Vol. 117 January 1, 2015 New Year’s Resolutions

December 31, 2014

hub“I can resist everything but temptation.”
-Oscar Wilde

Recent “scientific” surveys reveal that 45% of us in the U.S. make New Year’s resolution but only 8% succeed in fulfilling them. Those under 30 years of age apparently do much better; 16% of them succeed. (1) Here is another statistic that is hard to believe: “38% of 2600 respondents polled by their fitness program failed to accomplish their fitness goals in the past year”. (2) Boy, talk about underreporting!

It makes me wonder, “why bother?”.  But, the social pressure of age-old traditions is unremitting, so here are my 2015 resolutions. (Maybe my first one should  “be stronger against social pressure of age-old traditions”. )

In 2015:

1. I will continue to resist committing myself fully to the social media fray while I patiently wait for the ultimate app, “TwitterFace”, “FaceTube”, “InstantaYou”.

2. I will no longer make wise cracks about brussel sprouts, broccoli, and eggplant dishes now that my grand children like them, but I still don’t eat them.

3. I will start the Paleo diet (no grain, no processed foods, no sugar, no milk – basically “what a caveman would eat”) as soon as Market Basket or Stop and Shop puts saber-tooth tiger steaks on sale.

4. I will try to treat anti-gun control and anti-vaccine advocates with respect since they are probably rational people, even through their arguments are irrational.

5. I will read the computer screen from left to right, line by line, and word-for-word before I call my son when I lose my way, since that is the first instruction he will give me. (It unravels my confusion about 95% of the time.)

6. I will not spend hours this year comparing bills while trying to decide whether Verizon or Comcast has the best “bundle”. (It always seems fruitless no matter how or when I do it.)

7. I will continue to collect articles and study results that promote the health benefits of an afternoon nap, but I will also stop my occasional designation of a nap as my ”accomplishment for that day”.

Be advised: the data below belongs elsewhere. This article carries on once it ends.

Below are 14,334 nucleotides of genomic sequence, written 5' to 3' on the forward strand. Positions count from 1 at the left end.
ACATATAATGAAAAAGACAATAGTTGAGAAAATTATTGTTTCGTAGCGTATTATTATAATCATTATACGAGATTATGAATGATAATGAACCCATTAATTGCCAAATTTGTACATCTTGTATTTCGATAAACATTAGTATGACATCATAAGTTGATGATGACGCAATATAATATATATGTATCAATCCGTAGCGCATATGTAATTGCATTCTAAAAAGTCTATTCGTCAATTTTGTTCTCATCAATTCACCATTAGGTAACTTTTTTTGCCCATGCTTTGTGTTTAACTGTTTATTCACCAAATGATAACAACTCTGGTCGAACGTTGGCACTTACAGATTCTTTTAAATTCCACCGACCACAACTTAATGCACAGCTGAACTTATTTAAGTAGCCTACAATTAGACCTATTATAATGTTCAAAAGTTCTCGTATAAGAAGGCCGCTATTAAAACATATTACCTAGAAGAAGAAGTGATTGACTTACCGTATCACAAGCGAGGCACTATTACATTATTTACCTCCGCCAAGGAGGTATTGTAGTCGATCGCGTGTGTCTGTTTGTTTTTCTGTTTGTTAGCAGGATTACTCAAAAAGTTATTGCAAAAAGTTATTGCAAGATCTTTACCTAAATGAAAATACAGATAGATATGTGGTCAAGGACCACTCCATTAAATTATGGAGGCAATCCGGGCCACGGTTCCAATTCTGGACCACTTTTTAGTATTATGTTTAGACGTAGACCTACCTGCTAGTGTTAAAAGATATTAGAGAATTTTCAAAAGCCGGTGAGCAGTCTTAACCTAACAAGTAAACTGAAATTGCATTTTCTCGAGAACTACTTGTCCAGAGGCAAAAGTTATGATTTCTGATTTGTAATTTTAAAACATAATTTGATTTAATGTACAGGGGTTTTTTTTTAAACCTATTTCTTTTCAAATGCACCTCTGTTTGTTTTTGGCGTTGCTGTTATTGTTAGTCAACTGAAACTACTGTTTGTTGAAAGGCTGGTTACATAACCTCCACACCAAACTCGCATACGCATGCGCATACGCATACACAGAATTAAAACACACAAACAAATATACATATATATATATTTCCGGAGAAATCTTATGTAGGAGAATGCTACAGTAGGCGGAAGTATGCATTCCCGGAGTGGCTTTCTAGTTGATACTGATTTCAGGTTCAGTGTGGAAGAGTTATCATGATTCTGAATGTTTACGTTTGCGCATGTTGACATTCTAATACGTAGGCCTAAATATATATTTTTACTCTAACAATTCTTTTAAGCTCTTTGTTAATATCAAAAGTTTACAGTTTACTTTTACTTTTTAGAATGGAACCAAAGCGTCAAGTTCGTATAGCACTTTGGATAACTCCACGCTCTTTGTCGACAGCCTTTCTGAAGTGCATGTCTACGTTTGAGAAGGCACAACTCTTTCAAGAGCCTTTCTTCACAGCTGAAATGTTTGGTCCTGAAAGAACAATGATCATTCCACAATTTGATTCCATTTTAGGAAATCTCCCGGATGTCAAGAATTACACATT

8. I will wear my new, gifted fit-bit bracelet (Jawbone-UP/24 which apparently measures all my activity and my non-activity) for at least a month, even though I probably won’t understand all of its features by that time. (If all else fails, I will download the manual, if I can find it on their website.)

9. If I find myself using my son-in-law’s or daughter’s Netflix password on my home TV more than once a week, I will get my own subscription.

10. I will complete and publish my compilation of “You may be a Geezer if…” aphorisms.

That’s it.
Nothing magic about the number ten except that it avoids any connotations of the number 12, either disciples or members of a jury.

Feel free to add any of your own resolutions here. Maybe announcing them will generate some needed social pressure on you to succeed.

References:
1. Jour of Clinical Psychology, 1/1/14
2. New.Health.Com/2014/BlueGojjPlatform

 

 

 

 

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Vol. 36 January 1, 2011 New Year’s Resolution Diets

January 1, 2011

 

A NEW YEAR’S RESOLUTION IS SOMETHING THAT GOES IN ONE YEAR AND OUT THE OTHER.
– attributed to both Oscar Wilde and Anonymous
just another reminder not to believe everything you read on the web


It is very hard not to write about New Year’s resolutions at this time of year since almost everyone (83%) say they make them, and the majority of us (64%) are not following them six months later. Just one Google search turned up a myriad of medical New Year’s resolutions from a variety of medical institutions and medical newsletters. Some were even age-restricted; “Parental Resolutions” and “Children Resolutions” (3 different age groups). Most seem related to eating healthier, exercising more, losing weight, and new this year, “refrain from bullying”.

New Year’s resolutions probably originated in 156 B.C. when Janus, the two-faced God able to look both forward and backward at the same time, was selected as the symbol of January. Julius Caesar really closed the deal in 46 B.C.when he decreed that January would be the first month of the year. Of course, now-a-days we “have an app for it”.